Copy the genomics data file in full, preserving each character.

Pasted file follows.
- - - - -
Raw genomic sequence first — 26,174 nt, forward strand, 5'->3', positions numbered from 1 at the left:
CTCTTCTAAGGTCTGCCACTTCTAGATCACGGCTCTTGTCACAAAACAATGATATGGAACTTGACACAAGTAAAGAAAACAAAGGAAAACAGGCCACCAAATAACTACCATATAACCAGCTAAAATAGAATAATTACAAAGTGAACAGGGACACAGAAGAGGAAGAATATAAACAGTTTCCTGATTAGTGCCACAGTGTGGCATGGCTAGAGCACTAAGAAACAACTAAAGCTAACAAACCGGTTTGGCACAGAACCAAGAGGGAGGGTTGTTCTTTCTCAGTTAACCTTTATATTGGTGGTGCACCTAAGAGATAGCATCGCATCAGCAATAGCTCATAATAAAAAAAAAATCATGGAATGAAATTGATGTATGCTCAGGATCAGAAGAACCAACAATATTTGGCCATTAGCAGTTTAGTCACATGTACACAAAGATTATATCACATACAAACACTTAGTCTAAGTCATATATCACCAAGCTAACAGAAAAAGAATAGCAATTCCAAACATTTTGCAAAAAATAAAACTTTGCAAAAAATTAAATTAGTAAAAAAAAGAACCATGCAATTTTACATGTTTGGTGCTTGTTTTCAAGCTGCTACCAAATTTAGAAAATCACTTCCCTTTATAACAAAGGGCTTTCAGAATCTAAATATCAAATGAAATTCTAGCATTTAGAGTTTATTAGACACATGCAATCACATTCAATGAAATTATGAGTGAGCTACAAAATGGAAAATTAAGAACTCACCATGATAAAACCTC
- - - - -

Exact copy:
Raw genomic sequence first — 26,174 nt, forward strand, 5'->3', positions numbered from 1 at the left:
CTCTTCTAAGGTCTGCCACTTCTAGATCACGGCTCTTGTCACAAAACAATGATATGGAACTTGACACAAGTAAAGAAAACAAAGGAAAACAGGCCACCAAATAACTACCATATAACCAGCTAAAATAGAATAATTACAAAGTGAACAGGGACACAGAAGAGGAAGAATATAAACAGTTTCCTGATTAGTGCCACAGTGTGGCATGGCTAGAGCACTAAGAAACAACTAAAGCTAACAAACCGGTTTGGCACAGAACCAAGAGGGAGGGTTGTTCTTTCTCAGTTAACCTTTATATTGGTGGTGCACCTAAGAGATAGCATCGCATCAGCAATAGCTCATAATAAAAAAAAAATCATGGAATGAAATTGATGTATGCTCAGGATCAGAAGAACCAACAATATTTGGCCATTAGCAGTTTAGTCACATGTACACAAAGATTATATCACATACAAACACTTAGTCTAAGTCATATATCACCAAGCTAACAGAAAAAGAATAGCAATTCCAAACATTTTGCAAAAAATAAAACTTTGCAAAAAATTAAATTAGTAAAAAAAAGAACCATGCAATTTTACATGTTTGGTGCTTGTTTTCAAGCTGCTACCAAATTTAGAAAATCACTTCCCTTTATAACAAAGGGCTTTCAGAATCTAAATATCAAATGAAATTCTAGCATTTAGAGTTTATTAGACACATGCAATCACATTCAATGAAATTATGAGTGAGCTACAAAATGGAAAATTAAGAACTCACCATGATAAAACCTC